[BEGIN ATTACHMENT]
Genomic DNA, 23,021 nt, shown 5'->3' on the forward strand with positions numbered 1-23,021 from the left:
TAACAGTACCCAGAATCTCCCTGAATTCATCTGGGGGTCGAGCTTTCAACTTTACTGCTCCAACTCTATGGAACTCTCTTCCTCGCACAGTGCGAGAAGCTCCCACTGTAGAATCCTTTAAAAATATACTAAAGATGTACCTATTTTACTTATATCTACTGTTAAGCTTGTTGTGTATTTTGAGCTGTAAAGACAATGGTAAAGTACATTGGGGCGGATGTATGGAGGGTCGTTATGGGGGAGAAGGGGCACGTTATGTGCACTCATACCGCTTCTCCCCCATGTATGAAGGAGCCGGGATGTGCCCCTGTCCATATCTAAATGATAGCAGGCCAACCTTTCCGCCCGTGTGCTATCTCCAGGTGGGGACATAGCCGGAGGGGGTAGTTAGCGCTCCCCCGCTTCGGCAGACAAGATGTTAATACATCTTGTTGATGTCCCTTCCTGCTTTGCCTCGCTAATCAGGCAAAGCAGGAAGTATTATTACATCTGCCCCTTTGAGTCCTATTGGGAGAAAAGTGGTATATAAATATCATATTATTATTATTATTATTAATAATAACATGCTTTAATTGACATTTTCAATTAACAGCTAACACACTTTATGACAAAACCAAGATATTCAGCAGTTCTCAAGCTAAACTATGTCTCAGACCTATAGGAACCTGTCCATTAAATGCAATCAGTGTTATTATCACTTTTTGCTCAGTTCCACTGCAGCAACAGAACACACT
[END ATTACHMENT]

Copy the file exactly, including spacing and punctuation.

Genomic DNA, 23,021 nt, shown 5'->3' on the forward strand with positions numbered 1-23,021 from the left:
TAACAGTACCCAGAATCTCCCTGAATTCATCTGGGGGTCGAGCTTTCAACTTTACTGCTCCAACTCTATGGAACTCTCTTCCTCGCACAGTGCGAGAAGCTCCCACTGTAGAATCCTTTAAAAATATACTAAAGATGTACCTATTTTACTTATATCTACTGTTAAGCTTGTTGTGTATTTTGAGCTGTAAAGACAATGGTAAAGTACATTGGGGCGGATGTATGGAGGGTCGTTATGGGGGAGAAGGGGCACGTTATGTGCACTCATACCGCTTCTCCCCCATGTATGAAGGAGCCGGGATGTGCCCCTGTCCATATCTAAATGATAGCAGGCCAACCTTTCCGCCCGTGTGCTATCTCCAGGTGGGGACATAGCCGGAGGGGGTAGTTAGCGCTCCCCCGCTTCGGCAGACAAGATGTTAATACATCTTGTTGATGTCCCTTCCTGCTTTGCCTCGCTAATCAGGCAAAGCAGGAAGTATTATTACATCTGCCCCTTTGAGTCCTATTGGGAGAAAAGTGGTATATAAATATCATATTATTATTATTATTATTAATAATAACATGCTTTAATTGACATTTTCAATTAACAGCTAACACACTTTATGACAAAACCAAGATATTCAGCAGTTCTCAAGCTAAACTATGTCTCAGACCTATAGGAACCTGTCCATTAAATGCAATCAGTGTTATTATCACTTTTTGCTCAGTTCCACTGCAGCAACAGAACACACT